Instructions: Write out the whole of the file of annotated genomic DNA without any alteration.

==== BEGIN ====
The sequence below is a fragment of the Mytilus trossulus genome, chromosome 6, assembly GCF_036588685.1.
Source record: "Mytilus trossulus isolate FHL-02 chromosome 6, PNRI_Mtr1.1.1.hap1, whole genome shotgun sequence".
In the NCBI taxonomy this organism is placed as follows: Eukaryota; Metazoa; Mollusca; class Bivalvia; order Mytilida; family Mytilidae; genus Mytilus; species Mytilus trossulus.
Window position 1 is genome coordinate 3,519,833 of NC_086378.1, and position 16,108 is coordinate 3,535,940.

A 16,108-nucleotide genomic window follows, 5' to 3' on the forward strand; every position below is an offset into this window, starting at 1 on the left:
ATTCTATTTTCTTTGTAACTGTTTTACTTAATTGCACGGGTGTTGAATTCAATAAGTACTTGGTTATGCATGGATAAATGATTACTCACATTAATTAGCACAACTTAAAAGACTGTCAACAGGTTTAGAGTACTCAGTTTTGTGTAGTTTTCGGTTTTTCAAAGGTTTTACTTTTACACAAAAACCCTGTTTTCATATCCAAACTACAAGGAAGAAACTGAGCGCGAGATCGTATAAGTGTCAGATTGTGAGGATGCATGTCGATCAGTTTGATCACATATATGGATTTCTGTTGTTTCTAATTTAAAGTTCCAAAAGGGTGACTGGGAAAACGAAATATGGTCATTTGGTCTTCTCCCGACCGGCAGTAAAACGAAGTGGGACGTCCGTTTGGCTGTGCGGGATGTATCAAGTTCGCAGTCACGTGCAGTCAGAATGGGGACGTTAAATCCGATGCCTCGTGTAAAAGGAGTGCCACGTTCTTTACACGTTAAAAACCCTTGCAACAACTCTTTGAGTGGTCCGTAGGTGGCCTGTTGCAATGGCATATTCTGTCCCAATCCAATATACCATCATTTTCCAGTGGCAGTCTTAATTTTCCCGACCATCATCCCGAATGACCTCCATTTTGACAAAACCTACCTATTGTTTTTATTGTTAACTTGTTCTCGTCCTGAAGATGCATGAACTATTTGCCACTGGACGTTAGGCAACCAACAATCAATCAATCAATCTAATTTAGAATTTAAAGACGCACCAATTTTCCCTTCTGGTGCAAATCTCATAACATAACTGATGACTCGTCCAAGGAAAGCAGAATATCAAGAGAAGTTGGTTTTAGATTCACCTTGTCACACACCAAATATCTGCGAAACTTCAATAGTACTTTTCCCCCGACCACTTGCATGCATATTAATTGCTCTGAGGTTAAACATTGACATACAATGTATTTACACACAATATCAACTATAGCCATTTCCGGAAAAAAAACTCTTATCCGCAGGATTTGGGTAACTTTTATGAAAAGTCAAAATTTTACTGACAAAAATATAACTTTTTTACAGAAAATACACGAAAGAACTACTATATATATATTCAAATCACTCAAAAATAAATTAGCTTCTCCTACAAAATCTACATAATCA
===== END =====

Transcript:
The sequence below is a fragment of the Mytilus trossulus genome, chromosome 6, assembly GCF_036588685.1.
Source record: "Mytilus trossulus isolate FHL-02 chromosome 6, PNRI_Mtr1.1.1.hap1, whole genome shotgun sequence".
In the NCBI taxonomy this organism is placed as follows: Eukaryota; Metazoa; Mollusca; class Bivalvia; order Mytilida; family Mytilidae; genus Mytilus; species Mytilus trossulus.
Window position 1 is genome coordinate 3,519,833 of NC_086378.1, and position 16,108 is coordinate 3,535,940.

A 16,108-nucleotide genomic window follows, 5' to 3' on the forward strand; every position below is an offset into this window, starting at 1 on the left:
ATTCTATTTTCTTTGTAACTGTTTTACTTAATTGCACGGGTGTTGAATTCAATAAGTACTTGGTTATGCATGGATAAATGATTACTCACATTAATTAGCACAACTTAAAAGACTGTCAACAGGTTTAGAGTACTCAGTTTTGTGTAGTTTTCGGTTTTTCAAAGGTTTTACTTTTACACAAAAACCCTGTTTTCATATCCAAACTACAAGGAAGAAACTGAGCGCGAGATCGTATAAGTGTCAGATTGTGAGGATGCATGTCGATCAGTTTGATCACATATATGGATTTCTGTTGTTTCTAATTTAAAGTTCCAAAAGGGTGACTGGGAAAACGAAATATGGTCATTTGGTCTTCTCCCGACCGGCAGTAAAACGAAGTGGGACGTCCGTTTGGCTGTGCGGGATGTATCAAGTTCGCAGTCACGTGCAGTCAGAATGGGGACGTTAAATCCGATGCCTCGTGTAAAAGGAGTGCCACGTTCTTTACACGTTAAAAACCCTTGCAACAACTCTTTGAGTGGTCCGTAGGTGGCCTGTTGCAATGGCATATTCTGTCCCAATCCAATATACCATCATTTTCCAGTGGCAGTCTTAATTTTCCCGACCATCATCCCGAATGACCTCCATTTTGACAAAACCTACCTATTGTTTTTATTGTTAACTTGTTCTCGTCCTGAAGATGCATGAACTATTTGCCACTGGACGTTAGGCAACCAACAATCAATCAATCAATCTAATTTAGAATTTAAAGACGCACCAATTTTCCCTTCTGGTGCAAATCTCATAACATAACTGATGACTCGTCCAAGGAAAGCAGAATATCAAGAGAAGTTGGTTTTAGATTCACCTTGTCACACACCAAATATCTGCGAAACTTCAATAGTACTTTTCCCCCGACCACTTGCATGCATATTAATTGCTCTGAGGTTAAACATTGACATACAATGTATTTACACACAATATCAACTATAGCCATTTCCGGAAAAAAAACTCTTATCCGCAGGATTTGGGTAACTTTTATGAAAAGTCAAAATTTTACTGACAAAAATATAACTTTTTTACAGAAAATACACGAAAGAACTACTATATATATATTCAAATCACTCAAAAATAAATTAGCTTCTCCTACAAAATCTACATAATCA